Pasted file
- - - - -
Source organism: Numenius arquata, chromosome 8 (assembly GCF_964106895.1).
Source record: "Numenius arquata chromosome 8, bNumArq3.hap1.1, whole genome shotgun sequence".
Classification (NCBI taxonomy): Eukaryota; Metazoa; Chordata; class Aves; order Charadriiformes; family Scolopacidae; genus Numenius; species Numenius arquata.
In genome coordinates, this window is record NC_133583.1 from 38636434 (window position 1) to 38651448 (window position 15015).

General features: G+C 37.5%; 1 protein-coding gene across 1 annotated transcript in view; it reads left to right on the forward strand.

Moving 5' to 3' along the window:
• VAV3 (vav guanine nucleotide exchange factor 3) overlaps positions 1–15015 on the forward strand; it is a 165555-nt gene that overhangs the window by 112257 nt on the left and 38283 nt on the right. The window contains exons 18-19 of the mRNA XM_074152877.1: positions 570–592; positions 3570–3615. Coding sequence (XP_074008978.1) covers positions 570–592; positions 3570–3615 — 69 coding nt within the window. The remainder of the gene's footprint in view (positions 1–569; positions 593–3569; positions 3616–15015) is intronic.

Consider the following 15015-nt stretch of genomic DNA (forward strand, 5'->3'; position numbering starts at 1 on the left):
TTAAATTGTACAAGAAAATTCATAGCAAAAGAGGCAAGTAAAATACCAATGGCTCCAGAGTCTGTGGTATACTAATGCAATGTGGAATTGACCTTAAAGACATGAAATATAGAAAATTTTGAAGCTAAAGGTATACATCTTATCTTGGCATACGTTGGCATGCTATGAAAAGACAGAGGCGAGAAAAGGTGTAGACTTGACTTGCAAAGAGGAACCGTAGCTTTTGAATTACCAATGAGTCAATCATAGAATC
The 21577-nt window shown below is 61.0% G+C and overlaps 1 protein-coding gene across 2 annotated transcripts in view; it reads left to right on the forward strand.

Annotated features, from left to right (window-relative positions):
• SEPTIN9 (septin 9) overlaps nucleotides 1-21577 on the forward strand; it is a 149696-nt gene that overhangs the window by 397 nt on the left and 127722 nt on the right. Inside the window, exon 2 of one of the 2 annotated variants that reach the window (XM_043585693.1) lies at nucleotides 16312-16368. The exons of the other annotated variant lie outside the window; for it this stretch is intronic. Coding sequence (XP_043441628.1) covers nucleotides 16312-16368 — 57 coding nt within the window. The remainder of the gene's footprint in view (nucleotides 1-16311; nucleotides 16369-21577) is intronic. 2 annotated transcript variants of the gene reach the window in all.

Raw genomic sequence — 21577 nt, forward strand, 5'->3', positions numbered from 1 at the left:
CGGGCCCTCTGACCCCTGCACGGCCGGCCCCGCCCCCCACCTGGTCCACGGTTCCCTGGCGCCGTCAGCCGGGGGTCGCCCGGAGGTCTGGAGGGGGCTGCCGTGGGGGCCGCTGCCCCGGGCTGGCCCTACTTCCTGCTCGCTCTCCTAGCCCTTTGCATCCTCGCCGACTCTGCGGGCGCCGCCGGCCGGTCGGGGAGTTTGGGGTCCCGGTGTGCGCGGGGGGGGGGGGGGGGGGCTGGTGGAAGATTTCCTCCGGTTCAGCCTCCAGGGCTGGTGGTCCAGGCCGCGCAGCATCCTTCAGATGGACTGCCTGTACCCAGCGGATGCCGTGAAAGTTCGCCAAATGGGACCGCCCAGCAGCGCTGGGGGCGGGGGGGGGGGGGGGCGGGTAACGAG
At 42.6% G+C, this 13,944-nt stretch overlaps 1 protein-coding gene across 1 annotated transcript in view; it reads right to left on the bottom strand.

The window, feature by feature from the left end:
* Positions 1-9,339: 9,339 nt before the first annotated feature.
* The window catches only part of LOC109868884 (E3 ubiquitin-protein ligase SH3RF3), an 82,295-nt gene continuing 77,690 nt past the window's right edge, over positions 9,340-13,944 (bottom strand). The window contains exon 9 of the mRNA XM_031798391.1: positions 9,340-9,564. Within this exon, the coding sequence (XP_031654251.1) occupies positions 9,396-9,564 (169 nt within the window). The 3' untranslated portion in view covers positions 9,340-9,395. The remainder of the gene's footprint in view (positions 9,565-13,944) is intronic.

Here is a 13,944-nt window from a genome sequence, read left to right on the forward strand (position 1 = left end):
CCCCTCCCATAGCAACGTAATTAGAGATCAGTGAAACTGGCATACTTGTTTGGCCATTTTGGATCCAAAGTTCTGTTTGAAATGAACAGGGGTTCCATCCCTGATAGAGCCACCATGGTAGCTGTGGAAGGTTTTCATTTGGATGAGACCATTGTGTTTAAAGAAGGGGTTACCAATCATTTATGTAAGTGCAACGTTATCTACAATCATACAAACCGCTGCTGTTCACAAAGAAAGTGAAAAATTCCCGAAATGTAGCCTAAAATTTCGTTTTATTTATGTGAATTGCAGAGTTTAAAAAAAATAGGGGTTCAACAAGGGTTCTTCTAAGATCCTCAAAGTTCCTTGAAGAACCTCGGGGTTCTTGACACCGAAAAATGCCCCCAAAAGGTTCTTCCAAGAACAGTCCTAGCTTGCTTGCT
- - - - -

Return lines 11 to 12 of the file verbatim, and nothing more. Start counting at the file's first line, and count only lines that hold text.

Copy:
Annotated features, from left to right (window-relative positions):
• SEPTIN9 (septin 9) overlaps nucleotides 1-21577 on the forward strand; it is a 149696-nt gene that overhangs the window by 397 nt on the left and 127722 nt on the right. Inside the window, exon 2 of one of the 2 annotated variants that reach the window (XM_043585693.1) lies at nucleotides 16312-16368. The exons of the other annotated variant lie outside the window; for it this stretch is intronic. Coding sequence (XP_043441628.1) covers nucleotides 16312-16368 — 57 coding nt within the window. The remainder of the gene's footprint in view (nucleotides 1-16311; nucleotides 16369-21577) is intronic. 2 annotated transcript variants of the gene reach the window in all.